On Sunday, when right wing groups came out in large numbers to disrupted the ‘Kiss of Love’ protest against ‘moral policing’, they did not expect it to have an opposite effect to that intended, — of making the protest popular across social networks and news media.
Nursing a wound from this backlash, they went online in droves and started clicking ‘report abuse’ on Kiss of Love’s Facebook page.
By Monday morning, when the administrators of the page tried to log in, the page was gone.
In a short while, all of the 15 administrators had their profile pages blocked and another related group, ‘Freethinkers’, was also deleted.
“The ‘Kiss of Love’ page had more than 50,000 members at the time of blocking and this indicates an organised attempt by these groups to take it down. Some of us got our profiles back after going through stringent identification process, while many failed to clear it. Anyway, we soon started another page and thousands joined soon,” says Farmis Hashim, one of the administrators.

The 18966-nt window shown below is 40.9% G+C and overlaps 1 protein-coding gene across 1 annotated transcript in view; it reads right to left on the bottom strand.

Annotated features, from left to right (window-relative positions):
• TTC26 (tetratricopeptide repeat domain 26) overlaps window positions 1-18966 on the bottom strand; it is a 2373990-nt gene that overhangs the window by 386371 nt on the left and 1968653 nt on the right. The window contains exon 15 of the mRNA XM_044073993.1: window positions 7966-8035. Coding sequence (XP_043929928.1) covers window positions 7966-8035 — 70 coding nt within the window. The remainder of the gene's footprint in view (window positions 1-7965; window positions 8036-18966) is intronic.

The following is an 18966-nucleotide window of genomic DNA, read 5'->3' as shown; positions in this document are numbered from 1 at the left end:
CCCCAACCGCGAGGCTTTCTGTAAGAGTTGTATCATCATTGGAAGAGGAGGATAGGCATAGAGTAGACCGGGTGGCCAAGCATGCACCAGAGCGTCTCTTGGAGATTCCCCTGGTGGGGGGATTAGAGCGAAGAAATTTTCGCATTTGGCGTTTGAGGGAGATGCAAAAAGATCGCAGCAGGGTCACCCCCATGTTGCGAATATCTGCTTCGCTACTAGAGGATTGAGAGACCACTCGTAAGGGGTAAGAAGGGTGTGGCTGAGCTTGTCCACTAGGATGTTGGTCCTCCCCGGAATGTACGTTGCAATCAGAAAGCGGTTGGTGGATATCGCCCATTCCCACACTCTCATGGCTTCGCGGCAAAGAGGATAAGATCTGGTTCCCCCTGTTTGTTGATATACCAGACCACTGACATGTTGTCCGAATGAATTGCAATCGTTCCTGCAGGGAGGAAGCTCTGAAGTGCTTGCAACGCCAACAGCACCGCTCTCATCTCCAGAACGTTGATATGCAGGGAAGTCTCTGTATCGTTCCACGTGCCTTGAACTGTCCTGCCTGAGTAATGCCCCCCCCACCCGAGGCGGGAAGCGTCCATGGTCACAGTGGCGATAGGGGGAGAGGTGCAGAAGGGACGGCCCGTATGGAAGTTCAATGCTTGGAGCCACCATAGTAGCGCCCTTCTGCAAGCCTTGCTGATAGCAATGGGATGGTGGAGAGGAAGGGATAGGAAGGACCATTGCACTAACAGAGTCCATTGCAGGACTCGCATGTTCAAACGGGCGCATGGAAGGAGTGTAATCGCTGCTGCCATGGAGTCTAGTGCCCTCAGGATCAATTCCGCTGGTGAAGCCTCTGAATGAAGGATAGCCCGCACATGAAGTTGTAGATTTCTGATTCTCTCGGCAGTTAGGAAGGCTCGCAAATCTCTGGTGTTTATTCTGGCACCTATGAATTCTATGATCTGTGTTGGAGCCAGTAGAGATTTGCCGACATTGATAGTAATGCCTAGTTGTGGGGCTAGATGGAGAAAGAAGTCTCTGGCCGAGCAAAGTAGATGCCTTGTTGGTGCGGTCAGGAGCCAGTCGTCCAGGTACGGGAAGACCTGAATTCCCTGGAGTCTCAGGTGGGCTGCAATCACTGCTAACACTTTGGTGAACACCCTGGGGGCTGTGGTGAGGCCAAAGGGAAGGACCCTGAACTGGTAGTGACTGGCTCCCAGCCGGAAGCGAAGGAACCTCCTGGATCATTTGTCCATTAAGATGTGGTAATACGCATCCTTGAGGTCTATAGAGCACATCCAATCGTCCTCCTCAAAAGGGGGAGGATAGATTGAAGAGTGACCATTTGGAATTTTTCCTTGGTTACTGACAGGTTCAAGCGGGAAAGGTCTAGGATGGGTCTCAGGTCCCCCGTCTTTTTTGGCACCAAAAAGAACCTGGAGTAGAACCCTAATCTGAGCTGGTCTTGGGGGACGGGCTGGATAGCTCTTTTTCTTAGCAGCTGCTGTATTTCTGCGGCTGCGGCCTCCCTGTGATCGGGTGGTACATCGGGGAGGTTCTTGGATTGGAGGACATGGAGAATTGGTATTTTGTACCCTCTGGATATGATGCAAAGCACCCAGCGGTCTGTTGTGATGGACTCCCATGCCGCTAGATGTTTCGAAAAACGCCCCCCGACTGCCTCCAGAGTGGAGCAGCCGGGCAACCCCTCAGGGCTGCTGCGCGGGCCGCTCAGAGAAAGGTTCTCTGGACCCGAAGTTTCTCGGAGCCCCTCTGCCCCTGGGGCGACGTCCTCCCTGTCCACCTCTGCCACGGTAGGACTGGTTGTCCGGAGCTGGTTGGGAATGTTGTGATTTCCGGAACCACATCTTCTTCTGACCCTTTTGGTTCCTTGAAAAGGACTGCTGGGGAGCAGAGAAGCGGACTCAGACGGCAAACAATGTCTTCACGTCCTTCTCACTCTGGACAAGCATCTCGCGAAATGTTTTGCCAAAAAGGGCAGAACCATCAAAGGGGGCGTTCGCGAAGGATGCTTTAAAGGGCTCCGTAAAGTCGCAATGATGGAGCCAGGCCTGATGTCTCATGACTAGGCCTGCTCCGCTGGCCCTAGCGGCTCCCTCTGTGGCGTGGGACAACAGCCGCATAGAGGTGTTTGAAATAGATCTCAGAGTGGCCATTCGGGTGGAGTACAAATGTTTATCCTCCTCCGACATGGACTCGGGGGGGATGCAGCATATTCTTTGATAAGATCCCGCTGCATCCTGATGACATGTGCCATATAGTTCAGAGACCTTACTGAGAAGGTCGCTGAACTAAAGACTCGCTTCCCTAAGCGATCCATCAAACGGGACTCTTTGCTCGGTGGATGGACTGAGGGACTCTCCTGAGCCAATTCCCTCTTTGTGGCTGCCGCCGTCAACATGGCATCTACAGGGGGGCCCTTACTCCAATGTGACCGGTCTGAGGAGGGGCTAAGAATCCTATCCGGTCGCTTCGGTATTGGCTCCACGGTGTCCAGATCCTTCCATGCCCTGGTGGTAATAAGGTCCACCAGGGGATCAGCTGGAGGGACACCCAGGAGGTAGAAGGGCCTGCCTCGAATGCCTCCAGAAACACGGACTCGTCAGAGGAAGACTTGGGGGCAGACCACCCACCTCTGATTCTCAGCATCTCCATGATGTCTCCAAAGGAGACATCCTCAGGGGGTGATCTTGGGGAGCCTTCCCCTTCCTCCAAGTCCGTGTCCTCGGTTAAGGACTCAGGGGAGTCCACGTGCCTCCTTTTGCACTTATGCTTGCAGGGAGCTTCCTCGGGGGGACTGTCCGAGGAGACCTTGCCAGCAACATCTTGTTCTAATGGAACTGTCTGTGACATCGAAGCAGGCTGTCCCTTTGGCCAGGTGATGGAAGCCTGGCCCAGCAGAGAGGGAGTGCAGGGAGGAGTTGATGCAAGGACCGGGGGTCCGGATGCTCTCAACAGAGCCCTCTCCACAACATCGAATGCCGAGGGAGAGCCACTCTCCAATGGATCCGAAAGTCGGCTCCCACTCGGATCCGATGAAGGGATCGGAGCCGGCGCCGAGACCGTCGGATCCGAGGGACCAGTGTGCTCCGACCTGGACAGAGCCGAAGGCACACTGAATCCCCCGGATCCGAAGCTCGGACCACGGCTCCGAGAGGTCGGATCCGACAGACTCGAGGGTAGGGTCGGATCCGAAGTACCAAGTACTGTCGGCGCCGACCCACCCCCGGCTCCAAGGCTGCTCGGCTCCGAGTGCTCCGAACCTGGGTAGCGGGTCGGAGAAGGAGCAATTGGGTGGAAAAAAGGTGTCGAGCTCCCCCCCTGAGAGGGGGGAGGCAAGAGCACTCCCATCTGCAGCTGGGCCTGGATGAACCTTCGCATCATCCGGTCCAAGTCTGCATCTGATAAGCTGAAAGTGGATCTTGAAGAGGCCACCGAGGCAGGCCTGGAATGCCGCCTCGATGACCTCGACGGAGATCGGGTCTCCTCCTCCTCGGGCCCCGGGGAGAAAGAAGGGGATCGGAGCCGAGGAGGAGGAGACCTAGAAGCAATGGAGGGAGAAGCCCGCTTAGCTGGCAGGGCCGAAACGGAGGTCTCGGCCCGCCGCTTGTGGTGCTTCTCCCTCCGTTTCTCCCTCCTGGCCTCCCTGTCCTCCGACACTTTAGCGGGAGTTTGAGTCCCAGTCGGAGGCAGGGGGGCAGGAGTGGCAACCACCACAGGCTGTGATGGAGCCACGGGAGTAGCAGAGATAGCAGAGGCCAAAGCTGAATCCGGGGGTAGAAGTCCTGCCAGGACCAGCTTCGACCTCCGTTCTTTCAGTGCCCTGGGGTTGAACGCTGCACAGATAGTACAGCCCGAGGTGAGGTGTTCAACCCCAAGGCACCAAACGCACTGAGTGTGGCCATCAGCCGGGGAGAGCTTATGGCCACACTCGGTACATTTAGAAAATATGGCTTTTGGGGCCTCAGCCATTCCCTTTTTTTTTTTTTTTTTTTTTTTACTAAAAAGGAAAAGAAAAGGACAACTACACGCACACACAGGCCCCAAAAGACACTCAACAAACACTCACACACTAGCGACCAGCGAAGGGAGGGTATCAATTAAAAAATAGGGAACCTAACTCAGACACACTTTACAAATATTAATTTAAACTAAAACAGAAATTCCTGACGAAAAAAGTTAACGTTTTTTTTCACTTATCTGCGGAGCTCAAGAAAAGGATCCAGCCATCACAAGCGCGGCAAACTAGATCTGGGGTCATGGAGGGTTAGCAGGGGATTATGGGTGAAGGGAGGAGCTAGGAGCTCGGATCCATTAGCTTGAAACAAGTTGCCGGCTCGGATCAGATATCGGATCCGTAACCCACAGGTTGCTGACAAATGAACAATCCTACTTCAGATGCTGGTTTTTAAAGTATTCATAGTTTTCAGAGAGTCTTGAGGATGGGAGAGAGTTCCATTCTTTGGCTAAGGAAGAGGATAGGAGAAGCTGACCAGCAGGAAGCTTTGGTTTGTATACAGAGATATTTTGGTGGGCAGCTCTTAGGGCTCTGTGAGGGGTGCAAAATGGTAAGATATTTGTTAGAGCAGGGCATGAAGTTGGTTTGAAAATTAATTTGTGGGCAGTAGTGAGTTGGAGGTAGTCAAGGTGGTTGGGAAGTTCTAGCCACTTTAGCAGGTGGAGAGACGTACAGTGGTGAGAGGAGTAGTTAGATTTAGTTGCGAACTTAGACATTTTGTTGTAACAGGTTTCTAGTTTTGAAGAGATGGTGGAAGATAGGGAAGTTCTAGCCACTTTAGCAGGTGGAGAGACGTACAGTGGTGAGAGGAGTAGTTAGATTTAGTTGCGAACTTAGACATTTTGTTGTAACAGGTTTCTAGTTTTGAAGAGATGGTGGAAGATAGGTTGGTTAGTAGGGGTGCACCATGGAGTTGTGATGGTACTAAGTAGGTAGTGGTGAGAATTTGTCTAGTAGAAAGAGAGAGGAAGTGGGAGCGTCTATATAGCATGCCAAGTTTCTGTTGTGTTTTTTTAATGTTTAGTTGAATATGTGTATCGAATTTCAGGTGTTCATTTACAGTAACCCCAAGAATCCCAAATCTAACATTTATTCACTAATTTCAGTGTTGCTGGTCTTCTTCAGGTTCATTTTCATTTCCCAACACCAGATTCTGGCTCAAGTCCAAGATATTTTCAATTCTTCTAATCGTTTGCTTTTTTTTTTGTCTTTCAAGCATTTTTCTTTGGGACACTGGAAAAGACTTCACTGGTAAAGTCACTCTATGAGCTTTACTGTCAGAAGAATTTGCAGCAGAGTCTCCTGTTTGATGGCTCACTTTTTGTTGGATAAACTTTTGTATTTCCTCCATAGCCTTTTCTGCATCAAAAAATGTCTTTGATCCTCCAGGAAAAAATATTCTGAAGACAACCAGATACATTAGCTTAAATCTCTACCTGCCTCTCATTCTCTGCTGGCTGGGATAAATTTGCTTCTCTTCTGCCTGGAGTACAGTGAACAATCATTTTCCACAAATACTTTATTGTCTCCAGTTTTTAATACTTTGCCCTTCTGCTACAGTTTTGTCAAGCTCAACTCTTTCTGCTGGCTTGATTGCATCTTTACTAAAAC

The sudden deletion has raised questions from activists on how Facebook decides whether a page is to be deleted.
The Facebook terms and conditions in this regard say that “when something gets reported to Facebook, we'll review it and remove anything that doesn't follow the Facebook Community Standards.”
In further elaboration, it says that “content that attacks people based on their actual or perceived race, ethnicity, national origin, religion, sex, gender, sexual orientation, disability or disease is not allowed.”
In a happy turn of events, the Kiss of Love page was reinstated by evening, and the number of members soon crossed 75,000.